Of course, I'm a customer of American movie theaters, and I very much want to see this movie, so I sent the companies that own my local theaters a note telling them as much.

Update: I've already heard back from Goodrich, which runs the Forum 8 in Columbia. The emails they've received have run 85% for the movie to 15% against, and they're definitely going to carry it.

Monday, June 14, 2004

I'd like to artfully evoke the last week of futzing with the house and working on work, but I worked too hard in the heat and dust and cat dander yesterday, so my neck and sinuses have my head in a full nelson and I'm just not up to it. Instead, I'll just have to tell you that my house was apparently wired by somebody's drunk uncle, and the blinking and brightening lights were scaring Christie and freaking out the UPS that keeps my computer happy, so my spare cycles have been used up on learning about electricity, with precious little time and energy left over for blogging.

But I do have a couple of things to share:

First of all, if you live in eastern Missouri, please consider firing Kenny Hulshof and sending Linda Jacobsen to Congress in his place. I got to talk with her for a while yesterday evening, and she strikes me as worth your vote. Hulshof's got a reputation as a nice guy and responsive to his constituents, but he has, for the most part, marched in lockstep with the incompetent morons who are ruining our country and done nothing for our state. Don't send him back for more of the same.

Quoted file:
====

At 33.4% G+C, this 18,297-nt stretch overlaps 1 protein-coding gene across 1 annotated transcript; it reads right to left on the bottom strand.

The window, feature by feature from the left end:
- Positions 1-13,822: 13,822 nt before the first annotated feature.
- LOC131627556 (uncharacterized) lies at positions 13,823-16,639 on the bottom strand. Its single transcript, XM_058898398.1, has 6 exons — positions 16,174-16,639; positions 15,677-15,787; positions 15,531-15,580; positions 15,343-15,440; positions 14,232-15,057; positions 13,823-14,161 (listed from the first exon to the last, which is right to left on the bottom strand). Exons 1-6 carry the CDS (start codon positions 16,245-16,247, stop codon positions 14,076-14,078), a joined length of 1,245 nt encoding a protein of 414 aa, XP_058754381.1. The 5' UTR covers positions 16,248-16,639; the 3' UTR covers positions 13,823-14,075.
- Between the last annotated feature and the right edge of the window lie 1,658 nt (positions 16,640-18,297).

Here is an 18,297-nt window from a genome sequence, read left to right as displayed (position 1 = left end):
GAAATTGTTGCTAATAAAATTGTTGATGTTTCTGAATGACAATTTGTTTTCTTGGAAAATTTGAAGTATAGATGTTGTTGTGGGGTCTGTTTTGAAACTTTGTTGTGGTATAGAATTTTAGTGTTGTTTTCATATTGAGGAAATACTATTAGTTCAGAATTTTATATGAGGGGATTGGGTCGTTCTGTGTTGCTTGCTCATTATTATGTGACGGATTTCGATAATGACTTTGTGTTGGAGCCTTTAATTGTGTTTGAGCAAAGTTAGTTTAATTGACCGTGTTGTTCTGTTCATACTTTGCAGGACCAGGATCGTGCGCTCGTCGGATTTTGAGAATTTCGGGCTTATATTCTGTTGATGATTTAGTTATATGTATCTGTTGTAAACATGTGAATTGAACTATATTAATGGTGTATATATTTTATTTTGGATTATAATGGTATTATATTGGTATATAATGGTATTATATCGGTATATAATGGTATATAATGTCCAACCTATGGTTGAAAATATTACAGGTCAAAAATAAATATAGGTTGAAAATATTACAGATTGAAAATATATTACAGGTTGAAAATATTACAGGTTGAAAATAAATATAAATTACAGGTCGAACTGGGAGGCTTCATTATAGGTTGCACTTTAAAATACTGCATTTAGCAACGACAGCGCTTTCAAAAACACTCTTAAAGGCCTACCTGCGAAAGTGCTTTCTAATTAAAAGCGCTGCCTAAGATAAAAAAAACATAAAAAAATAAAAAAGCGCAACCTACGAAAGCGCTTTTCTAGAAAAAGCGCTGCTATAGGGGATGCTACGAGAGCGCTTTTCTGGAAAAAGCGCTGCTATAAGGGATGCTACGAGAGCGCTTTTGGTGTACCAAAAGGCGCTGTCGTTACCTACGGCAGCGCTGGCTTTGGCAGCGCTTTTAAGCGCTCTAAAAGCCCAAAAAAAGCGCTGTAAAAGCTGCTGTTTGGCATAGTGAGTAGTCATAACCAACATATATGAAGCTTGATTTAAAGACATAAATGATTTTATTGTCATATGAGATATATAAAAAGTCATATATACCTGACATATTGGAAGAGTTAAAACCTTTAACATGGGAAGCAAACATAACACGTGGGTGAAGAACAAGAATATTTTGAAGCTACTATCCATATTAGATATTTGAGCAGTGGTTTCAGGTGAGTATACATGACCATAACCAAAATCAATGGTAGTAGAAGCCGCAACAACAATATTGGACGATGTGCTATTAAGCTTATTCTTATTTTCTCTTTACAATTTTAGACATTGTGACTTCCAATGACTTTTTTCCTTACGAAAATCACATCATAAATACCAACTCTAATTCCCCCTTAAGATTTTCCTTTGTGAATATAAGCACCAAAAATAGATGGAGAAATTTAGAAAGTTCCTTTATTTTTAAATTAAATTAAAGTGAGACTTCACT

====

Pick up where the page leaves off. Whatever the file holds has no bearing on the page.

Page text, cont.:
Secondly, Christie's leaving tonight for ten days or so of fun in the sweltering heat of New Orleans, hanging with her parents and spending her professional development money. I expect a few hours of exhilaration, followed in close order by nihilism, despondency and despair, mitigated only by escapism, until she returns to find my ass fused to the couch. Or I might go crazy-busy, cleaning, building, filing, etc. to keep my mind off man's inhumanity to man and my own insignificance when faced with the vastness of the universe. Either way, it should be entertaining for youse guys, which is the most important thing after all.

Now if you'll excuse me, I have a meeting, so I must go pretend to contribute.

Friday, June 11, 2004

I watched a few excerpts of Ashcroft's testimony (and I use that word very, very loosely) before Congress, and it left a strong impression. First of all, I never thought much of Joe Biden before now, but he gave intelligent voice to the same righteous anger I feel in response to this administration's arrogant disregard for human decency and the rule of law.